Shares fell to lows of $15 during the crisis in 2009, but unlike other major retailers J.C. Penney kept struggling, working with an outdated business model.
In the years following, shares traded in a $20-$40 trading range until the failed strategy executed by Johnson, who was put forward by hedge fund manager Bill Ackman, resulted in consumer defections. The strategy, which was too aggressive in hindsight, has led to enormous losses over the past year as costs rose while sales plunged.
Shares fell from $40 at the start of 2012 to fresh lows around $12 per share in recent weeks. After the earnings report, shares are currently exchanging hands at $14 per share.
Between the calendar years of 2009 and 2012, J.C. Penny has seen its revenues fall by little over a quarter to $13.0 billion. Very modest profits in 2009 and 2010 have been reversed into a billion dollar loss last year, to be followed by an ever greater loss this year.
Last week Bill Ackman of Pershing Square Capital Management gave up his seat on the board of directors after a public fight. Ackman pushed for a replacement of both CEO Ullman and Chairman Engibous, while the rest of the board supported both executives.
Ackman gained approval to sell his 17.7% stake, or some 39 million shares in J.C. Penney. Ackman joined the board in February of 2011 when shares were still trading in the mid-$30s, and pushed for the hire of former CEO Johnson, which turned out to be a disaster.
J.C. Penney is in a terrible position at the moment, yet some light points are emerging.
First of all, the pace of the decline of comparable store sales is slowing down, and J.C. Penney saw incremental improvements in each of the months over the past quarter. The company sees encouraging signs for the back-to-school season, and expects incremental improvements on a sequential basis to continue throughout the year. Online sales fell just 2.2% over the past quarter compared to a 30% drop in the first quarter. Another comforting factor is that the company expects to end the year with $1.5 billion in liquidity without tapping outside financing.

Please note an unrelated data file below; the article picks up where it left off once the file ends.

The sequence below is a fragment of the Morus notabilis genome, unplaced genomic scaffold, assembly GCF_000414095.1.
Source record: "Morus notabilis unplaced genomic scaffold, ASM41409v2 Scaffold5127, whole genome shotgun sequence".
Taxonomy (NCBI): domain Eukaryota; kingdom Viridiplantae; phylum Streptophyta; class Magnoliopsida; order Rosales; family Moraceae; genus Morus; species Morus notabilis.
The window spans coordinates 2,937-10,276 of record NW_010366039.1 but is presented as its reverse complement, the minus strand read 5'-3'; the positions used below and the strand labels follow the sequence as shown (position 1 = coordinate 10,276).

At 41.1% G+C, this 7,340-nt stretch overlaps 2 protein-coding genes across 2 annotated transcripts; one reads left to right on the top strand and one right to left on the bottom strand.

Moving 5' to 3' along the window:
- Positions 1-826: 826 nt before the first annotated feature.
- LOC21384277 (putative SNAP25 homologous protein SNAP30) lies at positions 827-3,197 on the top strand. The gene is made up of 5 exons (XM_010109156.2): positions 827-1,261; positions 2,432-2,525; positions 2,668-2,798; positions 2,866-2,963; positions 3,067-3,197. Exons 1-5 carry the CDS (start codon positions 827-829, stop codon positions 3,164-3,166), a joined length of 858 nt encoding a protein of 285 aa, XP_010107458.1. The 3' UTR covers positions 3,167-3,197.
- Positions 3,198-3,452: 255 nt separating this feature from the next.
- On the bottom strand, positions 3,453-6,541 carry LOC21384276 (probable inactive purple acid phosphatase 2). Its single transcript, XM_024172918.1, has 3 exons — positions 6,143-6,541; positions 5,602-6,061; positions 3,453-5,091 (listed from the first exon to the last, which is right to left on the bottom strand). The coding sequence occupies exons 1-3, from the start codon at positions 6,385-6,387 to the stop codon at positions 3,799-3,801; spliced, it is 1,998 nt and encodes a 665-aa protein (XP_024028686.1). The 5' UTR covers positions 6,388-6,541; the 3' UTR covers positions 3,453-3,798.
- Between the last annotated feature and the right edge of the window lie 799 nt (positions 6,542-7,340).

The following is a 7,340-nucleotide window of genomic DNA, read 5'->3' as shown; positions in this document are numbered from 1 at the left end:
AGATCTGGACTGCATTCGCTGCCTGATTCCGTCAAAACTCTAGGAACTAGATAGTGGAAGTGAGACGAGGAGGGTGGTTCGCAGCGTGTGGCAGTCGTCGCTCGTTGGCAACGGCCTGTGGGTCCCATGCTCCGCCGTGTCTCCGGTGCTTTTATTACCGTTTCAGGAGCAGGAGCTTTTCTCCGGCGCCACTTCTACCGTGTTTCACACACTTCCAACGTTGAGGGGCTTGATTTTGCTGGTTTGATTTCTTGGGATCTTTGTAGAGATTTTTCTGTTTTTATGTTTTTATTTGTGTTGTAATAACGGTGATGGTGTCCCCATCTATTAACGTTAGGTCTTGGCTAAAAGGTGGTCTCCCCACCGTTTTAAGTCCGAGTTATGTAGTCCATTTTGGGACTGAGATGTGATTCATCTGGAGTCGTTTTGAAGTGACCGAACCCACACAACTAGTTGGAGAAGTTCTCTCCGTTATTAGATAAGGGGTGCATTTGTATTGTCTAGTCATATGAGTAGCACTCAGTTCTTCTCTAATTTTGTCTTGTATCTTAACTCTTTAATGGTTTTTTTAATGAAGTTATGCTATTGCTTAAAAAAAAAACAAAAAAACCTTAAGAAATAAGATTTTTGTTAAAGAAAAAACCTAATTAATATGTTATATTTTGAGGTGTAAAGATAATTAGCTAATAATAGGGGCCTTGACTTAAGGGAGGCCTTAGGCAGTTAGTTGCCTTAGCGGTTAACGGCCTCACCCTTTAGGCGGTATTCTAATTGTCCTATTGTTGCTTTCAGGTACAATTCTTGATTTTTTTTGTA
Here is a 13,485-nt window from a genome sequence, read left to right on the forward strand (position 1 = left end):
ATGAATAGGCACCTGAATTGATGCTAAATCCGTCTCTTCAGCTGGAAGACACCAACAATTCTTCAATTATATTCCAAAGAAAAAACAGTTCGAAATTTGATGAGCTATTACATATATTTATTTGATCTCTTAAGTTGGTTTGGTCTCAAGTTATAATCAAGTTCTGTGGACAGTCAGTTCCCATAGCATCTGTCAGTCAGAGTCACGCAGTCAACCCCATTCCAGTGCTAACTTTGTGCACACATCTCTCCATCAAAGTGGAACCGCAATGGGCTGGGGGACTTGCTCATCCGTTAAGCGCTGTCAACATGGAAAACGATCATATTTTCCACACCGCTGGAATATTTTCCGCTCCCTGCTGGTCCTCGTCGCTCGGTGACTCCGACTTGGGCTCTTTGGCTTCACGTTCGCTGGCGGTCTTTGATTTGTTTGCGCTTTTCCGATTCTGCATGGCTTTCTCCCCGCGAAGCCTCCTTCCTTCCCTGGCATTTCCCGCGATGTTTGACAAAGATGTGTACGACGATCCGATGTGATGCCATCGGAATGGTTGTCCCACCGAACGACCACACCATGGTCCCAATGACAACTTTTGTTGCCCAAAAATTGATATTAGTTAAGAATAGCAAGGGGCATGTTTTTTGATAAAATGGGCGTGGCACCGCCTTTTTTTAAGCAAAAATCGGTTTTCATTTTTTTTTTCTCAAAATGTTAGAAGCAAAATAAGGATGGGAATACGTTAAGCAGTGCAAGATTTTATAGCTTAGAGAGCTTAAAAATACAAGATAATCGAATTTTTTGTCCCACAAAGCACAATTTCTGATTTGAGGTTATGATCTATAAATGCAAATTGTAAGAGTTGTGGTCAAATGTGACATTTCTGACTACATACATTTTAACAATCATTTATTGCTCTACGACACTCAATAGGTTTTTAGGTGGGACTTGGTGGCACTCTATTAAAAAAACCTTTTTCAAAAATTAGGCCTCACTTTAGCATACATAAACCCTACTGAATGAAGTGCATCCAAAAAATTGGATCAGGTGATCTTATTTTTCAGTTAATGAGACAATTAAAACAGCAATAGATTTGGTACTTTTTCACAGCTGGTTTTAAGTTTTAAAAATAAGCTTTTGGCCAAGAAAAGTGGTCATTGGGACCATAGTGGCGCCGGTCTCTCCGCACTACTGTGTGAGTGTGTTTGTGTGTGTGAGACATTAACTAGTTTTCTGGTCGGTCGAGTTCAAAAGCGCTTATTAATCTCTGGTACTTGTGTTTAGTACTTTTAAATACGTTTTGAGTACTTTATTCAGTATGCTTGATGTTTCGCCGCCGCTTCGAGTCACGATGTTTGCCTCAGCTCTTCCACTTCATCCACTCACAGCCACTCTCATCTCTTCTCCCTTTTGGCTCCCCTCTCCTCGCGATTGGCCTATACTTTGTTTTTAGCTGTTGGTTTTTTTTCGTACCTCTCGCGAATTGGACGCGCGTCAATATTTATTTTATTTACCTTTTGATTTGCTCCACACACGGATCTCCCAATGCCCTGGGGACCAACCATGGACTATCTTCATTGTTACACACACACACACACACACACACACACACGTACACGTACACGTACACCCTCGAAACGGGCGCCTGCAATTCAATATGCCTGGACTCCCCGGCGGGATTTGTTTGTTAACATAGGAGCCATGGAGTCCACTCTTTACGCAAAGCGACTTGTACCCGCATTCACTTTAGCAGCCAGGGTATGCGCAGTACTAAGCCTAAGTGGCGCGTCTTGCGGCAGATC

Yet the company is also seeing challenging economic conditions, also mentioned by Wal-Mart (NYSE:WMT) and Macy's (NYSE:M) in their earnings reports, among others. Therefore J.C. Penney is reorganizing its home department unit, which sold upscale goods under Johnson, and instead is returning to towels, cooking gear and other more profitable categories for the average household.
Returning CEO Mike Ullman has "stabilized" the business, which is comforting to investors, as ousted CEO Ron Johnson made the wrong strategic choices in a much too "violent" transformation plan. Ullman quickly generated cash to avoid cash flow or liquidity fears by drawing upon an $850 million revolving credit line and negotiating a $2.25 billion 6% loan. Ullman furthermore went back to "basics" by re-introducing the loved coupons, sales events and basic merchandise offerings to increase J.C. Penney's appeal for middle-income and middle-aged shoppers.
While it seems likely J.C. Penney can make it through the storm, especially given the liquidity and incremental improvements in the second half of the year, this does not automatically mean that shares are a buy. In a rosy scenario, the company could generate annual revenues of $15 billion again in two years' time or so, while reporting earnings of $250-$500 million. However, based on the company's high debt load, the current $3 billion valuation and the road of uncertainty ahead, this does not seem like a golden opportunity to me.
As valuation ratios based on sales are not indicating an extreme discount, I remain on the sidelines.